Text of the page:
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Wednesday, September 29, 2010

Cheryl Burr of Pinkie's Bakery: 'I Wanted to Make My Own Stuff'

Posted By on Wed, Sep 29, 2010 at 5:25 PM

Cheryl Burr. - PINKIE'S BAKERY
  • Pinkie's Bakery
  • Cheryl Burr.

SFoodie: How did you originally start Pinkie's?

Burr: When we originally opened in October 2008, Pinkie's was just a wholesale operation selling bread to restaurants. It was just me, operating out of a commercial kitchen on DeHaro. I started out with four wholesale accounts and was able to break even right away, doing all the deliveries myself. I'd drop off samples at favorite restaurants and talk to the chefs. That turned into more accounts, and as the business grew I started hiring people.

How did you start your retail business?

I was in the shared commercial space for about a year. Then my good friend Chris Beerman started using the kitchen for Bento 415, his lunch takeout business. He was just planning on doing delivery, but the kitchen had this random storage area with frontage, and we thought, let's see if the landlord will rent us this space to sell Chris's lunch boxes and my baked goods. We ran that from November 2009 to May 2010. It was awesome ― both of our businesses blew up.

Then after six months, the landlord [Ed. note: they were

subleasing from the commercial kitchen owner] got the boot. We had 20

days to find a new location. Chris and I have been friends for 10 years,

and we said, let's make this a real partnership. We found a spot for

both the bakery and the restaurant on Folsom, and I bought the equipment

off the landlord. The bakery opened right after we got the boot ― I

didn't want to lose all my accounts to Acme ― and we opened Citizen's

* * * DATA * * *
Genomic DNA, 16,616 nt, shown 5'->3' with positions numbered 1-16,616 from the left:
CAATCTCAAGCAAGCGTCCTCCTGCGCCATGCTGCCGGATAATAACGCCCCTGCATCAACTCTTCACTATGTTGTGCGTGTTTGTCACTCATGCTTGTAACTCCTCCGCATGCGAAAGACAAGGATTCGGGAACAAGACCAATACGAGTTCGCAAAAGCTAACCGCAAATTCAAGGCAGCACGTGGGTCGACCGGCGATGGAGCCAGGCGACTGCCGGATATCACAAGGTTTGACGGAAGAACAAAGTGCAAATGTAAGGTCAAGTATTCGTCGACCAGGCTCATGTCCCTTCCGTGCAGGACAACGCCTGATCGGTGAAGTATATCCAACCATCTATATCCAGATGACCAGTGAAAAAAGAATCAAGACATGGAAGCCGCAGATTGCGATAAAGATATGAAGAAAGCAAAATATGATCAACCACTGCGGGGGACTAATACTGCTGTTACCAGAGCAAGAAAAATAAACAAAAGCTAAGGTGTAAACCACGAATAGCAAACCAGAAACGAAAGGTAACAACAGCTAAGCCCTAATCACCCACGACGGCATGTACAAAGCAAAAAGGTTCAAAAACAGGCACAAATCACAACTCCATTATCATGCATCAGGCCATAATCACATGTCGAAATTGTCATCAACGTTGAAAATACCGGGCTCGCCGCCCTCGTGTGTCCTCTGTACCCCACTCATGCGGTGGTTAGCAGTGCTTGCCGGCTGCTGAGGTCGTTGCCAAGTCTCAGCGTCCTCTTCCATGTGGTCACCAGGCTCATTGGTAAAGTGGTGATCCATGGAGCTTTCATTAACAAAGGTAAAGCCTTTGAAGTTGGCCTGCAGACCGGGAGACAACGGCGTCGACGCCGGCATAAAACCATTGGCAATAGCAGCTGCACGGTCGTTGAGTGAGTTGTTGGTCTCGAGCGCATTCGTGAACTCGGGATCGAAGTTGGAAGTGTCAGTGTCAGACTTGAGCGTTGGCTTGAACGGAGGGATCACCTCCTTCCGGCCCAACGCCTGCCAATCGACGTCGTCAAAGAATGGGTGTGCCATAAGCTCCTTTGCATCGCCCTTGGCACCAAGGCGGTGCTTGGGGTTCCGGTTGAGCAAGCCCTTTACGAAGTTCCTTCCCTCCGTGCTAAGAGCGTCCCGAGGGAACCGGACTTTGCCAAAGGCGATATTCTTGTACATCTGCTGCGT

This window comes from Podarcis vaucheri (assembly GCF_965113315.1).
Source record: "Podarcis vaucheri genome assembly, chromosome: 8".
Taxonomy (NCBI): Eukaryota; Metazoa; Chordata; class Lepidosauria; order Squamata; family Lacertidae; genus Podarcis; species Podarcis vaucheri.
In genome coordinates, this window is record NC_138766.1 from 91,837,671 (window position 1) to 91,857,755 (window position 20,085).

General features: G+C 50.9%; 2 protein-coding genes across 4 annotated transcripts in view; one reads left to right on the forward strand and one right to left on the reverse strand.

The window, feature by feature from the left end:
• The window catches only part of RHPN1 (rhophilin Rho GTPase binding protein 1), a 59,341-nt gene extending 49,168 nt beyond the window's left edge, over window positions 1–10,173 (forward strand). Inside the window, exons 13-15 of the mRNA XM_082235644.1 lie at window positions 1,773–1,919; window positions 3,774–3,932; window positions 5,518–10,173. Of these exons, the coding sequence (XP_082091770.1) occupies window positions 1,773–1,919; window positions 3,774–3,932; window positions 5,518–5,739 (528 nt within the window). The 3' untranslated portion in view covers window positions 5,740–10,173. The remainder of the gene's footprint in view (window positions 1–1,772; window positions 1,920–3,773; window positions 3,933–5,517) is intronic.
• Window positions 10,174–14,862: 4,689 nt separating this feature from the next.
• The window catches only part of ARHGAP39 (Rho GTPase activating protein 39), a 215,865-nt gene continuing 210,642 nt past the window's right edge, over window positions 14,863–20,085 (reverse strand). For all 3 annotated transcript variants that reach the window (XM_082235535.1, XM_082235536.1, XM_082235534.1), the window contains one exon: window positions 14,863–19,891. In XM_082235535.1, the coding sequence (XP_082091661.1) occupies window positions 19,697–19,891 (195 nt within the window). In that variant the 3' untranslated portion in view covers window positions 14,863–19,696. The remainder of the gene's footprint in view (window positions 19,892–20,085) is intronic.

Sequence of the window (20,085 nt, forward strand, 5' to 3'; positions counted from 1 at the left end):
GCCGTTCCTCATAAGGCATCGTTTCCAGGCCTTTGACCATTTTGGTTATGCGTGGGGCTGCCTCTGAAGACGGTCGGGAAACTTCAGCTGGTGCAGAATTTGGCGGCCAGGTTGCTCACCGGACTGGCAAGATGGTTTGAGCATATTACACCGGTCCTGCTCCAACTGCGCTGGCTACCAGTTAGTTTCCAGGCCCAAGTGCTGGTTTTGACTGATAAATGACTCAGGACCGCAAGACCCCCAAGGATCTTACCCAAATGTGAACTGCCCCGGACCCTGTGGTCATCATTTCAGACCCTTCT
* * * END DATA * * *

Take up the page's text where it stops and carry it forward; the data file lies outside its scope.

Band a few months later.

Since we have 24-hour access to the

kitchen now ― before, it was 10 hours ― it opened up the possibility of

doing custom cakes. I have way more employees and space. We're doing

more breakfast pastries, trying different things.

Let me run a thought by you. Do you think this new wave of pastry

shops opening up is because fewer restaurants are hiring full-time

pastry chefs?
I do think opportunities for pastry chefs are drying up. When restaurants need to trim the fat, the first to go is the pastry chef. Pastries don't make money ― they're there for convenience and delight. If you break it down in terms of food costs, desserts lose money, so the restaurant depends on the volume of guests and wine sales to make a profit. 

That wasn't the reason I went on my own, however. I felt like I had learned the most that I cared to learn working under other people. When you feel capped out like that, it's time to  work for yourself. Restaurant culture treats the pastry department badly. All that macho stuff. The line cooks will always steal your mise en place, steal your pans, eat your cookies ― and we get paid least of everyone. 

I know my stuff's good, and so I figured I'm going to sell it to the public, gosh darnit. So for me, I guess going on my own was partially because I have a problem with authority (laughs), and partly because I wanted to make my own stuff.

Follow us on Twitter: @sfoodieFollow me at @JonKauffman.

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Jonathan Kauffman


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